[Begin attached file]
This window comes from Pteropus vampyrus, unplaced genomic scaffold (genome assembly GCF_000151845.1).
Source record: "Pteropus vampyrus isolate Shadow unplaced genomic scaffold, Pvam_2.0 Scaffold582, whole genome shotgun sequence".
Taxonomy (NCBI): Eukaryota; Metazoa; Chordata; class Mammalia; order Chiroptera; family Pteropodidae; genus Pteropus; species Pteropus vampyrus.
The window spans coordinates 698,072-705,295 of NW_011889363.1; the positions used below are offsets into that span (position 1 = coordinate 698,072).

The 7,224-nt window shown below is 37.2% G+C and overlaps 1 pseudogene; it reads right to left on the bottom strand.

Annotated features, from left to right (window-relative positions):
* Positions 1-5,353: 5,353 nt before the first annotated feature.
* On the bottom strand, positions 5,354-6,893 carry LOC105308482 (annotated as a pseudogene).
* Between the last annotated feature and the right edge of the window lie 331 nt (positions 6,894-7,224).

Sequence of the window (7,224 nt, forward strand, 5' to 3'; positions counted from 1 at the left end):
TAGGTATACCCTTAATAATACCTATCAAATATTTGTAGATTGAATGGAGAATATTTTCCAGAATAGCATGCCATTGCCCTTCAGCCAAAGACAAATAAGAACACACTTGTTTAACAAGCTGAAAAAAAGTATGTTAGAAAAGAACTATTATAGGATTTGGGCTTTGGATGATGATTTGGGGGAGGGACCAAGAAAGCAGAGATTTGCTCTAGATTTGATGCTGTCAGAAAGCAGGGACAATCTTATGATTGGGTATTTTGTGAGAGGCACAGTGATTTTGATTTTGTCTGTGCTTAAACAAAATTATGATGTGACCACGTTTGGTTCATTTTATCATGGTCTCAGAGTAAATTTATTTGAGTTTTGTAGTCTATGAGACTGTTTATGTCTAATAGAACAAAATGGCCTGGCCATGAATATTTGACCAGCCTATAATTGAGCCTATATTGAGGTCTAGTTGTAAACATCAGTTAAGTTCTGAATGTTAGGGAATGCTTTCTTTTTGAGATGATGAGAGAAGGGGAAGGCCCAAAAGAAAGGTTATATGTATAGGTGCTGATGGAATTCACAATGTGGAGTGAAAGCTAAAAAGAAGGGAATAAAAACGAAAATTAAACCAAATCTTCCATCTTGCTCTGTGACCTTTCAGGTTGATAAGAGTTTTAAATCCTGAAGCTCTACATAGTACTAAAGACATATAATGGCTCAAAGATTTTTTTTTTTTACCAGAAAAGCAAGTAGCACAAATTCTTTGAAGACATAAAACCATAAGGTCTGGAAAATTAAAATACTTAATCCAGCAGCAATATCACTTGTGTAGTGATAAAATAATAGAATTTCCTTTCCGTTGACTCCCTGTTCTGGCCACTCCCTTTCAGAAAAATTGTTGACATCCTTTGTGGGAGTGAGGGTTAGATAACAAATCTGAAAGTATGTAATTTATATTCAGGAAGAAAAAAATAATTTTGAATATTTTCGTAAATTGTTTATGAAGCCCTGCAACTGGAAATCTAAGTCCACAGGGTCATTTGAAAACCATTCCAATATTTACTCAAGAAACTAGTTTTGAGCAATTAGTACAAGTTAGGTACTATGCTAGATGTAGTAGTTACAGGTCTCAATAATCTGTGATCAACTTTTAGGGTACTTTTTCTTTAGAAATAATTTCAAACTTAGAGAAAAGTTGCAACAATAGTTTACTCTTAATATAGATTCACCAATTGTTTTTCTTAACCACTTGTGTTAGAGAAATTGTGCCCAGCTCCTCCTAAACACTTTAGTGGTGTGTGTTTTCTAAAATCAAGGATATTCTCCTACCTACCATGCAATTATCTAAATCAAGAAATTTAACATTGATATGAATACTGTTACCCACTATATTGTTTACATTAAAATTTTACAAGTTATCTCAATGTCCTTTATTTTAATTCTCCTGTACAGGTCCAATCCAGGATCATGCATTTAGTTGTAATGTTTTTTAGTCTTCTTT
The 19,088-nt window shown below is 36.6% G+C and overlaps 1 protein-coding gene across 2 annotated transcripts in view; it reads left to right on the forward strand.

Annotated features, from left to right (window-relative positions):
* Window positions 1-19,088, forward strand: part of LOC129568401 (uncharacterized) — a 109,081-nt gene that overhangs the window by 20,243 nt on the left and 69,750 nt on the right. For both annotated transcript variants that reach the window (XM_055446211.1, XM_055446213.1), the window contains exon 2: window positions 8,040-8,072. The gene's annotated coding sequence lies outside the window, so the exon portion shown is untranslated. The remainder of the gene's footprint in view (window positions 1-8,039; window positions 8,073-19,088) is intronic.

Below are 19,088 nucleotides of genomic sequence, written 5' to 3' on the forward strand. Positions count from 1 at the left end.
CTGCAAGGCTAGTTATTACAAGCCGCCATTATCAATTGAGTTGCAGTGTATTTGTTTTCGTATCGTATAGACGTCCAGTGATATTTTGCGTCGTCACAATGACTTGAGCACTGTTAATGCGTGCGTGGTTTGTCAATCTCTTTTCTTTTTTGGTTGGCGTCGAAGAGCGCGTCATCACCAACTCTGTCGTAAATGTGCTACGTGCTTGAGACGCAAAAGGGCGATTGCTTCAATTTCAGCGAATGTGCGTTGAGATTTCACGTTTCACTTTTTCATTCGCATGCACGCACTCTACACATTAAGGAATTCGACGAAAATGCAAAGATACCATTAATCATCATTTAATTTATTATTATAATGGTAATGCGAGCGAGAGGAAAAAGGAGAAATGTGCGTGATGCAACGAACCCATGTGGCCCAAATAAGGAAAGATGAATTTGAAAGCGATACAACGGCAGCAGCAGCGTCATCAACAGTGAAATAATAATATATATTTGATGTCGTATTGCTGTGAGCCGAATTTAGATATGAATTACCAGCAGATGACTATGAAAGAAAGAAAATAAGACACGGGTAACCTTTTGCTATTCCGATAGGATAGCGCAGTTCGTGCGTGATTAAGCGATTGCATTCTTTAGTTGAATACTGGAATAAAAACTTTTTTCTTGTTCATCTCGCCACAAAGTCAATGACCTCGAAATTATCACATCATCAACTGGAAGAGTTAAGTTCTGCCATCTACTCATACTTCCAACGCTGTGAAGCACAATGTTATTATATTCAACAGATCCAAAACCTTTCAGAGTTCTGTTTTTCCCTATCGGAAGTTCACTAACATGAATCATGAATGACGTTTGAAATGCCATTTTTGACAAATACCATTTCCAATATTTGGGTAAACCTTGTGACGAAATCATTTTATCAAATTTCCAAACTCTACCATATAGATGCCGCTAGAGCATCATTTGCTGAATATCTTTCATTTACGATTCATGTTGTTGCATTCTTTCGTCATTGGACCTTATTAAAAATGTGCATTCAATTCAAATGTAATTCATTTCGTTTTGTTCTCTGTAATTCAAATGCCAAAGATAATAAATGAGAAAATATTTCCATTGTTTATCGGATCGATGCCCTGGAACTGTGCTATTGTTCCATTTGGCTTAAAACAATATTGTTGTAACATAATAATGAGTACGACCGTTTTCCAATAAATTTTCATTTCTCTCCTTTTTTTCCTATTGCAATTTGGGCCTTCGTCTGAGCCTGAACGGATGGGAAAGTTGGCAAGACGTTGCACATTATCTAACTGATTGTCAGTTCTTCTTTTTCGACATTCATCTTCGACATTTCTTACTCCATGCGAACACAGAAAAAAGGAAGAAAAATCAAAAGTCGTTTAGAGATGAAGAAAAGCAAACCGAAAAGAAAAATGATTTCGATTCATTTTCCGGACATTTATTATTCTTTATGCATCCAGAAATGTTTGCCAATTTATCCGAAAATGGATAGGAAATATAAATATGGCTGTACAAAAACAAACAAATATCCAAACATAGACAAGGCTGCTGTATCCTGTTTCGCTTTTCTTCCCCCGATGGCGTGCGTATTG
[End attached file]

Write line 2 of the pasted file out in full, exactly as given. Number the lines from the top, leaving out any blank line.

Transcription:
Source record: "Pteropus vampyrus isolate Shadow unplaced genomic scaffold, Pvam_2.0 Scaffold582, whole genome shotgun sequence".